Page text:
Customer Review

26 of 26 people found the following review helpful
5.0 out of 5 stars Need to be PC or Mac ipad user but hope my guide will help any questions please let me know, 9 Dec. 2013
This review is from: BuyInSummer Wansview NCB-541W Wireless WiFi CCTV IP Network Camera Security IP Camera Internet Webcam Security Home Baby Monitor 2-way Audio Internet Network Audio PTZ 270°120° Free DDNS iPhone Android View Detect (Misc.)
The camera I got was branded EasyN, but the box art shown on the product info page matches the box I got. Some people claim they have Foscam, Apexis, Hootoo, etc. brand, but I think it's the same camera branded in different brands to accommodate different markets. I admit, it would HELP if you are tech savvy or at least have some knowledge in network configuration to expedite the set up and get the camera running, but that's not required. This camera isn't exactly the most fool-proof camera in the market, but its feature make up for it.

The instructions are readable, albeit choppy due to the poor Chinese-to-English translation. OK here's the deal. I'm going to write a lengthy semi-review, semi-how-to for this awesome IP camera seeing the need for an instruction for Mac users. First of all, I am a Mac user running on OS X 10.7.2 Lion and I got this bad boy up and running within an hour. For all you Mac users out there, you'll need to have temporary access to a Windows machine.

If you don't have a Windows machine, see UPDATE 4 at the end of this review - then follow steps 3 and forward. I'm writing this review under the presumption that the typical user has no knowledge of MAC access control list or WiFi DHCP client table from your router to set-up the camera it via WiFi. You need it to run the application that allows you to detect and configure the camera's IP. Unfortunately, this application is written for Windows only. But that's all you need a Windows machine for. Once you configure the camera's IP address to work with your LAN, then you can use the web interface and configure a whole sleuth of other options, including the alarm feature, FTP, Mail and other. So without adieu, let's do this!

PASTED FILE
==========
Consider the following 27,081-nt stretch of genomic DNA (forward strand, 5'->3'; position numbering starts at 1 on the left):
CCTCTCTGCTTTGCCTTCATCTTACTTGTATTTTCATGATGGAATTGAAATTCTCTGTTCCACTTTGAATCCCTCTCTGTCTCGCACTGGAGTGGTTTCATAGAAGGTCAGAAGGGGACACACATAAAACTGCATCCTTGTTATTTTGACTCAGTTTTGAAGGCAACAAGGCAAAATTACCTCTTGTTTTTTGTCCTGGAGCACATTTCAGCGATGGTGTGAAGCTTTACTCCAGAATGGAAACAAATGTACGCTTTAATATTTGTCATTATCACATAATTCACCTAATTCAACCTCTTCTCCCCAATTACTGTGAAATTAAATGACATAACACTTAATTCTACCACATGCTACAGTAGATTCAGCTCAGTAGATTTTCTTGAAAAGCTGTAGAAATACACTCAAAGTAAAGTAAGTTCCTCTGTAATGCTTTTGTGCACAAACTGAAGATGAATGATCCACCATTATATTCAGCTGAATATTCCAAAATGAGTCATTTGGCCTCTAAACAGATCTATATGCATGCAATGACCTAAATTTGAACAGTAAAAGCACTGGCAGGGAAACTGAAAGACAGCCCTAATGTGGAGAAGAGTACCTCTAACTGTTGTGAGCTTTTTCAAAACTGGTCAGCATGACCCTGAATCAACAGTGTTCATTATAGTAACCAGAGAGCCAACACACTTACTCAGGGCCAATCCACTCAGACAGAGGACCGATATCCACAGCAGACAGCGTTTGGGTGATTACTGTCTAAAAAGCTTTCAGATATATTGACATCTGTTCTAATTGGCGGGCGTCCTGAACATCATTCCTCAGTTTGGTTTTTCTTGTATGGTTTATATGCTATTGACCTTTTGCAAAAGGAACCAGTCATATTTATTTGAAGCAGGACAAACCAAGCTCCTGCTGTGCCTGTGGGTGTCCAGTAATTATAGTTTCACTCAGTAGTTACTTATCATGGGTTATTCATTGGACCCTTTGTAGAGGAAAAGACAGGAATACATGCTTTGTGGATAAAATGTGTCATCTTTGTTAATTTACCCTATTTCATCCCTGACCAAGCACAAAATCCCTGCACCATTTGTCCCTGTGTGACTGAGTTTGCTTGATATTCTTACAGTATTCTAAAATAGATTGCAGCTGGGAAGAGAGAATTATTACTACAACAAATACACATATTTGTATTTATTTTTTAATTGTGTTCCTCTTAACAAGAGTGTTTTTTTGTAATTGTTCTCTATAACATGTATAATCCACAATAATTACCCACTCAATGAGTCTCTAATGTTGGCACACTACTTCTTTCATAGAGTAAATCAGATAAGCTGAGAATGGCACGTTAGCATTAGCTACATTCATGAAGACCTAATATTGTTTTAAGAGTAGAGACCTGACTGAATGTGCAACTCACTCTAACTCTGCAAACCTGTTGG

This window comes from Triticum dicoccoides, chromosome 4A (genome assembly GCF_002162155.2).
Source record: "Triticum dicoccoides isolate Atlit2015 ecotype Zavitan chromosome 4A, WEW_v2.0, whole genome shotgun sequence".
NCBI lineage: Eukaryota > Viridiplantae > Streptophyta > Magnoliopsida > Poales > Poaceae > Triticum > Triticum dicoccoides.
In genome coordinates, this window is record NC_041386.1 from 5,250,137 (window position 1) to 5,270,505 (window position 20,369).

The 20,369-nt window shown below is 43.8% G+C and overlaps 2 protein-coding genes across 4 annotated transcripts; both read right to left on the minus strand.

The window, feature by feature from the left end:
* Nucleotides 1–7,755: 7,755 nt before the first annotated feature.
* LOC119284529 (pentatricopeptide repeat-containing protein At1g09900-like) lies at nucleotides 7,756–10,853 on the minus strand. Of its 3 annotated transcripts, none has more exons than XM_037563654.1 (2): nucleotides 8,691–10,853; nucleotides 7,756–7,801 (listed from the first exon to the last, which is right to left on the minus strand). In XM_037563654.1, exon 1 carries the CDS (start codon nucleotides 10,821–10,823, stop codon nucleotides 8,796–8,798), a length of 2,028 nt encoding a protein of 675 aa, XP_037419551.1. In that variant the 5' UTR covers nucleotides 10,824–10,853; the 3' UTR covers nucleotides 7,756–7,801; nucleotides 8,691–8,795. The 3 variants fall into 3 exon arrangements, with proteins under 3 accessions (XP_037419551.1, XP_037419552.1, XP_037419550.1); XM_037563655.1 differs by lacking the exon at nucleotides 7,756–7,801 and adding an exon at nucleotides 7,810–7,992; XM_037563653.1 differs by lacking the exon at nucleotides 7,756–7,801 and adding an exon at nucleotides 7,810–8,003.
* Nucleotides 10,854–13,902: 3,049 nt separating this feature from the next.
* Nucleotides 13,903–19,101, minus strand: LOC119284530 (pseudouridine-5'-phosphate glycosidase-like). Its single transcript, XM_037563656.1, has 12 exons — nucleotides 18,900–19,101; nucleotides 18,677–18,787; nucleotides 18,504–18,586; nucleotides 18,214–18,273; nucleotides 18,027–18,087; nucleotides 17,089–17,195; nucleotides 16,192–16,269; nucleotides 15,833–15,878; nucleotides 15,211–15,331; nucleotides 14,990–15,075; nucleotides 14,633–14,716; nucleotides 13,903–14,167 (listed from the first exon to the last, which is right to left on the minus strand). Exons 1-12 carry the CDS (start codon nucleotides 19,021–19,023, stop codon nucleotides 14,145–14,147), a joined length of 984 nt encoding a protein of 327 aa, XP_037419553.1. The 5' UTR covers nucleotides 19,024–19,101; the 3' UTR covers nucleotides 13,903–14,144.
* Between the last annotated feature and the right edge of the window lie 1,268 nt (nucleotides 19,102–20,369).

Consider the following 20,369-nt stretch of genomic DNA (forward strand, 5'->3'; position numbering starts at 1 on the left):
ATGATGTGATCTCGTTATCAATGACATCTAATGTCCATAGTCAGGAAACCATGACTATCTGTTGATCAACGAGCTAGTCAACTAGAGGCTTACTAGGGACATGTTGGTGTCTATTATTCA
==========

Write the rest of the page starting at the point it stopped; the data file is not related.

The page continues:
I've taken screenshots to help accommodate the mini guide below. So check out the user-submitted images for 7+ images I've added for directions on how to proceed. The instruction is for connecting the camera to a LAN - I chose this route because my WiFi network is secured over several layers of security (Sonic Wall fire wall, MAC control, etc.) and it's just easier to get the cam up and running through the LAN.

0.) Connect your IP camera to your LAN via ethernet and plug in the power supply.

1.) Get access to a Windows machine. I dual-booted to Windows Vista via Boot Camp. Make sure this Windows machine has access to your LAN.

2.) Run the application with the file name, DevFind.exe - you can find it in the directory, /EasyN F2 series IP camera installation CD/software. My included install disc was a blank CD-R disc!!! so I had to download the CD content ZIP from the manufacturer's web site: "easyntech . com / ShowDownload . asp ? id = 34" you can download the manuals in PDF format from the site too).